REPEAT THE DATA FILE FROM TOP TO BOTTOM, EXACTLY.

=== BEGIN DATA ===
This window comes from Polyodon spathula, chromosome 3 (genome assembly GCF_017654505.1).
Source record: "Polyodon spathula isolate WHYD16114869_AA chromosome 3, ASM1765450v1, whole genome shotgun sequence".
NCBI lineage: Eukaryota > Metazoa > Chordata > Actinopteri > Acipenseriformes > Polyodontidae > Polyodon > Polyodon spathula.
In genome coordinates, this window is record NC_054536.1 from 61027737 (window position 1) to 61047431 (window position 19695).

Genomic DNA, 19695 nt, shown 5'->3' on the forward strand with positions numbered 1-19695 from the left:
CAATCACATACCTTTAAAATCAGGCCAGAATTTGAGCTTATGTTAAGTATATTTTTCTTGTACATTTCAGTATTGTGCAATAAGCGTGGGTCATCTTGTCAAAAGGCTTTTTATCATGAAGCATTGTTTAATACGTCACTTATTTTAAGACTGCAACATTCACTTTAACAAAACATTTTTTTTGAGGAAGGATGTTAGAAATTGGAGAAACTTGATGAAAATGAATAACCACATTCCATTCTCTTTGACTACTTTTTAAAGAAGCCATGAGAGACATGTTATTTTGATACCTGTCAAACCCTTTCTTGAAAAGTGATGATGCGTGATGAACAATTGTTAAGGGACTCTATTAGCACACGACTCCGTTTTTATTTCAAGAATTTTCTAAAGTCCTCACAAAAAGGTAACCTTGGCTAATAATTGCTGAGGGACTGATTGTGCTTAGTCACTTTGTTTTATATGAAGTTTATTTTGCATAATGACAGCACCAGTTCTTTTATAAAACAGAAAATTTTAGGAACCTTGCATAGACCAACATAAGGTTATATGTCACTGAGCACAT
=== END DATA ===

This window comes from Polyodon spathula, chromosome 3 (genome assembly GCF_017654505.1).
Source record: "Polyodon spathula isolate WHYD16114869_AA chromosome 3, ASM1765450v1, whole genome shotgun sequence".
NCBI lineage: Eukaryota > Metazoa > Chordata > Actinopteri > Acipenseriformes > Polyodontidae > Polyodon > Polyodon spathula.
In genome coordinates, this window is record NC_054536.1 from 61027737 (window position 1) to 61047431 (window position 19695).

Genomic DNA, 19695 nt, shown 5'->3' on the forward strand with positions numbered 1-19695 from the left:
CAATCACATACCTTTAAAATCAGGCCAGAATTTGAGCTTATGTTAAGTATATTTTTCTTGTACATTTCAGTATTGTGCAATAAGCGTGGGTCATCTTGTCAAAAGGCTTTTTATCATGAAGCATTGTTTAATACGTCACTTATTTTAAGACTGCAACATTCACTTTAACAAAACATTTTTTTTGAGGAAGGATGTTAGAAATTGGAGAAACTTGATGAAAATGAATAACCACATTCCATTCTCTTTGACTACTTTTTAAAGAAGCCATGAGAGACATGTTATTTTGATACCTGTCAAACCCTTTCTTGAAAAGTGATGATGCGTGATGAACAATTGTTAAGGGACTCTATTAGCACACGACTCCGTTTTTATTTCAAGAATTTTCTAAAGTCCTCACAAAAAGGTAACCTTGGCTAATAATTGCTGAGGGACTGATTGTGCTTAGTCACTTTGTTTTATATGAAGTTTATTTTGCATAATGACAGCACCAGTTCTTTTATAAAACAGAAAATTTTAGGAACCTTGCATAGACCAACATAAGGTTATATGTCACTGAGCACAT